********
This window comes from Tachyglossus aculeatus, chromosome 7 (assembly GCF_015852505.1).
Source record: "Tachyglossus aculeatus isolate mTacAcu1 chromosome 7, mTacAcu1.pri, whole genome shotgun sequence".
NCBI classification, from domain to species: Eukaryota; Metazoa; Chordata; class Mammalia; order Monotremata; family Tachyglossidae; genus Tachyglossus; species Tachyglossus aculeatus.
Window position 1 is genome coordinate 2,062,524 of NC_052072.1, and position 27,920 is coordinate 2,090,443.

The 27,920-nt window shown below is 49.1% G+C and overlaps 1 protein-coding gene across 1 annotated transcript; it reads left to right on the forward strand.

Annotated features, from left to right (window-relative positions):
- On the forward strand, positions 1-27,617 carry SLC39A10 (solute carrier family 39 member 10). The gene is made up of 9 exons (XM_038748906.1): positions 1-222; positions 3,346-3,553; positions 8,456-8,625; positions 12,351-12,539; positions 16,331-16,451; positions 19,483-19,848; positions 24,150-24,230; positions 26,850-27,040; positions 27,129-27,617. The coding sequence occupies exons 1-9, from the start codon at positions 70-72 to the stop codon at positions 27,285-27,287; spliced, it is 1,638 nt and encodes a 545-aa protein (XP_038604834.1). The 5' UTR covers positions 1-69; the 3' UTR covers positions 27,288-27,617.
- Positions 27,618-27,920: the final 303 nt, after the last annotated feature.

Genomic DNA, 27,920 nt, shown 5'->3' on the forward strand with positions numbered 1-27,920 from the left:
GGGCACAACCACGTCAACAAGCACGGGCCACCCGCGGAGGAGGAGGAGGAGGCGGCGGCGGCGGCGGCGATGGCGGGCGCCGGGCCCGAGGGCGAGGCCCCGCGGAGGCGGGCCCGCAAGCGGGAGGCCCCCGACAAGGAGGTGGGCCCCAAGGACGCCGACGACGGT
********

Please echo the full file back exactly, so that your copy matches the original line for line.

This window comes from Tachyglossus aculeatus, chromosome 7 (assembly GCF_015852505.1).
Source record: "Tachyglossus aculeatus isolate mTacAcu1 chromosome 7, mTacAcu1.pri, whole genome shotgun sequence".
NCBI classification, from domain to species: Eukaryota; Metazoa; Chordata; class Mammalia; order Monotremata; family Tachyglossidae; genus Tachyglossus; species Tachyglossus aculeatus.
Window position 1 is genome coordinate 2,062,524 of NC_052072.1, and position 27,920 is coordinate 2,090,443.

The 27,920-nt window shown below is 49.1% G+C and overlaps 1 protein-coding gene across 1 annotated transcript; it reads left to right on the forward strand.

Annotated features, from left to right (window-relative positions):
- On the forward strand, positions 1-27,617 carry SLC39A10 (solute carrier family 39 member 10). The gene is made up of 9 exons (XM_038748906.1): positions 1-222; positions 3,346-3,553; positions 8,456-8,625; positions 12,351-12,539; positions 16,331-16,451; positions 19,483-19,848; positions 24,150-24,230; positions 26,850-27,040; positions 27,129-27,617. The coding sequence occupies exons 1-9, from the start codon at positions 70-72 to the stop codon at positions 27,285-27,287; spliced, it is 1,638 nt and encodes a 545-aa protein (XP_038604834.1). The 5' UTR covers positions 1-69; the 3' UTR covers positions 27,288-27,617.
- Positions 27,618-27,920: the final 303 nt, after the last annotated feature.

Genomic DNA, 27,920 nt, shown 5'->3' on the forward strand with positions numbered 1-27,920 from the left:
GGGCACAACCACGTCAACAAGCACGGGCCACCCGCGGAGGAGGAGGAGGAGGCGGCGGCGGCGGCGGCGATGGCGGGCGCCGGGCCCGAGGGCGAGGCCCCGCGGAGGCGGGCCCGCAAGCGGGAGGCCCCCGACAAGGAGGTGGGCCCCAAGGACGCCGACGACGGT